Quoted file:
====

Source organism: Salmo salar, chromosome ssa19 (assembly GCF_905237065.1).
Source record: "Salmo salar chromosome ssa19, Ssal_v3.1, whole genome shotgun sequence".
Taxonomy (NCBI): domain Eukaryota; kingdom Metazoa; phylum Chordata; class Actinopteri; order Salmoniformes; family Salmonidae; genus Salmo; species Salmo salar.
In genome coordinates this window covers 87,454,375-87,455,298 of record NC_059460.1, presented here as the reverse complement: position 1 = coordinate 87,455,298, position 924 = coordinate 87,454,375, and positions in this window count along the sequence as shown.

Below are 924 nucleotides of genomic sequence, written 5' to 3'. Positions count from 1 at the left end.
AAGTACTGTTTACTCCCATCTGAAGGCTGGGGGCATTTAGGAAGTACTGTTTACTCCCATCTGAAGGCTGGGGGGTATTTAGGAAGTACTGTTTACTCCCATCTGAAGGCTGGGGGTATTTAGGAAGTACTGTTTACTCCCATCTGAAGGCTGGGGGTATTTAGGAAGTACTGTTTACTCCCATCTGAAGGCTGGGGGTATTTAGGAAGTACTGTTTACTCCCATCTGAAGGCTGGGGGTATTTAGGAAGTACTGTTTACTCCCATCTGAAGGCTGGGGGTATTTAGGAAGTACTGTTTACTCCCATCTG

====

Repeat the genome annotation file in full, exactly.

Source organism: Salmo salar, chromosome ssa19 (assembly GCF_905237065.1).
Source record: "Salmo salar chromosome ssa19, Ssal_v3.1, whole genome shotgun sequence".
Taxonomy (NCBI): domain Eukaryota; kingdom Metazoa; phylum Chordata; class Actinopteri; order Salmoniformes; family Salmonidae; genus Salmo; species Salmo salar.
In genome coordinates this window covers 87,454,375-87,455,298 of record NC_059460.1, presented here as the reverse complement: position 1 = coordinate 87,455,298, position 924 = coordinate 87,454,375, and positions in this window count along the sequence as shown.

Below are 924 nucleotides of genomic sequence, written 5' to 3'. Positions count from 1 at the left end.
AAGTACTGTTTACTCCCATCTGAAGGCTGGGGGCATTTAGGAAGTACTGTTTACTCCCATCTGAAGGCTGGGGGGTATTTAGGAAGTACTGTTTACTCCCATCTGAAGGCTGGGGGTATTTAGGAAGTACTGTTTACTCCCATCTGAAGGCTGGGGGTATTTAGGAAGTACTGTTTACTCCCATCTGAAGGCTGGGGGTATTTAGGAAGTACTGTTTACTCCCATCTGAAGGCTGGGGGTATTTAGGAAGTACTGTTTACTCCCATCTGAAGGCTGGGGGTATTTAGGAAGTACTGTTTACTCCCATCTG